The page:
You'd think that he would have killed them himself so that his chosen people would not learn the ways of war but - we can't understand the mind of God.

I wonder if anyone has a clue that it was really the priest who gave those kind of orders and a god had nothing to do with it?

The people come to the priest with a question and the priest goes into his secret section and comes out later and says, "thus sayeth the Lord". . .

Anonymous said...

It's always interesting how people rationalise evil. Old Testament genocide is still genocide, and the blood of murdered children still cries out from the ground.

Job didn't accept all the religious crap about bad things not happening to good people - despite all the "blessings and cursings" proofs to the contrary. Ecclesiastes' Preacher also runs against the grain.

If it's good enough for them to ask the tough questions, so can we. All the trite stuff and rationalisations are just so much horsefeathers!

NB

Anonymous said...

"They just keep amassing and coming back with their suicide bombings and threats of terror."


How many terrorist attacks did we have on American soil prior to 1990?


Paul

Jordan Potter said...

How many terrorist attacks did we have on American soil prior to 1990?

Are terrorist attacks and suicide bombings only important if they happen on American soil?

Anonymous said...

"Are terrorist attacks and suicide bombings only important if they happen on American soil?"

I don't know how you arrived at that from reading my post.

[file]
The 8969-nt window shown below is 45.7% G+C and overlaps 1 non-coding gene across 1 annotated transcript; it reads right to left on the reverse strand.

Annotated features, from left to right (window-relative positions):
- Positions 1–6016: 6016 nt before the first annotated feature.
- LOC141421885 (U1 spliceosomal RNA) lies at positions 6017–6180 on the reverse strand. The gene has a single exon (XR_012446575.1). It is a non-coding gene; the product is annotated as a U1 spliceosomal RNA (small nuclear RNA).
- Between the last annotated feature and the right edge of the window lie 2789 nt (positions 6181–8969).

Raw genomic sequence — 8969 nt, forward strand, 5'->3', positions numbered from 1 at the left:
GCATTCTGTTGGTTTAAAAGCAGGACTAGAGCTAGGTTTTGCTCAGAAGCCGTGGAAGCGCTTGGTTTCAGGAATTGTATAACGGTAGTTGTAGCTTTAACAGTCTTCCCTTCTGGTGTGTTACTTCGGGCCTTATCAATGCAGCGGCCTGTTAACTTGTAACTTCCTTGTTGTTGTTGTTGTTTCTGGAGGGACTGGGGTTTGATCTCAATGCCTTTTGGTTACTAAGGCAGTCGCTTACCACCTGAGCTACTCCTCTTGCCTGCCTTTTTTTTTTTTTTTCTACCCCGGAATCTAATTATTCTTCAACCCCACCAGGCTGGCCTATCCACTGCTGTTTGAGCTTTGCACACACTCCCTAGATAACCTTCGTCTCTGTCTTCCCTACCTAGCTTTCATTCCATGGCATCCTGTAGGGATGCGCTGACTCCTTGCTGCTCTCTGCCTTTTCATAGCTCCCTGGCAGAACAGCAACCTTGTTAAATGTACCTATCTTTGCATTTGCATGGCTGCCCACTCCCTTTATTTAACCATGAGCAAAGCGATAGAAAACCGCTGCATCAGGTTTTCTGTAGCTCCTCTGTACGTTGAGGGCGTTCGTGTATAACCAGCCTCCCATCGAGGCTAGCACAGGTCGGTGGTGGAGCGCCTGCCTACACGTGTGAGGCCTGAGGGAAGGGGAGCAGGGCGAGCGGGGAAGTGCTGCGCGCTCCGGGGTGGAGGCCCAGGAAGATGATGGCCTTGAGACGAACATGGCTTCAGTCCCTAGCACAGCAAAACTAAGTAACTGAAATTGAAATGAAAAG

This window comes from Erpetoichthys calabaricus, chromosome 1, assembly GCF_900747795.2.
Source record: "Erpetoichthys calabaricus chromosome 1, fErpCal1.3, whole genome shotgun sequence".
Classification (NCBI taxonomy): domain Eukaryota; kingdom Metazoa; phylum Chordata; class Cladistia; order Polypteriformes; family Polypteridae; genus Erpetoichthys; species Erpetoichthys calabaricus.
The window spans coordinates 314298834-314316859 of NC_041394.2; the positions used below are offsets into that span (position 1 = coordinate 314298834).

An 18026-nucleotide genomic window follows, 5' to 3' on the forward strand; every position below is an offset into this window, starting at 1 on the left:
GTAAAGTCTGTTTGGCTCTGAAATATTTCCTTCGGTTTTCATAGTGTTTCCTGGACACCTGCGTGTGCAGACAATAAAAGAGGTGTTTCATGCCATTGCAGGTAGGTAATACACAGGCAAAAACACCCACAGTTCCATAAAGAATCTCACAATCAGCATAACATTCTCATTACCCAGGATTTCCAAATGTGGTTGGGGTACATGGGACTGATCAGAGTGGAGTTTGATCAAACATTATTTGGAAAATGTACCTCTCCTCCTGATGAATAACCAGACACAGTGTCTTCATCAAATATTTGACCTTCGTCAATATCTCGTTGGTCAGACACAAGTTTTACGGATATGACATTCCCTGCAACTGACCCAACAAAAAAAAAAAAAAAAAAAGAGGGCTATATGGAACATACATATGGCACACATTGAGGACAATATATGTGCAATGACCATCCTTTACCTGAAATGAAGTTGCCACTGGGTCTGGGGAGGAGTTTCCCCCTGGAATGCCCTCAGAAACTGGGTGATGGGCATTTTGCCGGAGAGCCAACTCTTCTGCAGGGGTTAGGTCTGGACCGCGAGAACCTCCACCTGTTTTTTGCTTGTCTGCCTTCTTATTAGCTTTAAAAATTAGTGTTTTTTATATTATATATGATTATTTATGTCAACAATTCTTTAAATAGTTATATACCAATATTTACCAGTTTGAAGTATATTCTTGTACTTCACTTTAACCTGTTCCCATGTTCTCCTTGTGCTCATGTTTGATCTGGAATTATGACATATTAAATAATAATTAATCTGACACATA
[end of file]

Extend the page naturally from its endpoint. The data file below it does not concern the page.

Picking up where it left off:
The question still remains. How many terrorist attacks did we have on American soil prior to 1990?


Paul

Anonymous said...

What was special about the year 1990 in the first place?

Did a law change at that time? Was that year somehow significant in Armstrongology?

I'm thinking 1990 was pre Ruby Ridge, and most definitely pre-Waco and pre-Oklahoma city. There were some concerns about the Y-2K New Years celebration and terrorism. There was the bombing in Atlanta a towards the end of the '90s.

Any acts of terrorism are unacceptable, and our government should take a hardline approach to them as opposed to the USA being filled with self-loathing and believing that our actions, wealth, and policies caused such acts.

Byker Bob

Anonymous said...

"....as opposed to the USA being filled with self-loathing and believing that our actions, wealth, and policies caused such acts."

Wait a minute..are you seriously suggesting that staging a coup in a sovereign nation such as Iran to depose an elected PM in favor of an exiled Shah would have no repercussions? Is this what you are suggesting?

By the way, assessing the situation critcally, and admitting fault in a situation in no way means that you forfeit the right to defend yourself. You've been listening to Hannity again.







Paul

Anonymous said...

Hannity? Didn't even know he was still on the air. I always thought he was an obnoxious SOB.

Based on frequent word choices, you seem to belong to a little subgroup yourself there.

Byker Bob

Jordan Potter said...

I don't know how you arrived at that from reading my post.

Someone commented about suicide bombings and terroristic threats. You responded by asking how many terrorist attacks there were on American soil prior to 1990. If terrorism is a serious problem for the world to deal with even if it's not on American soil, then it doesn't matter how many times terrorists attacked on American soil prior to 1990.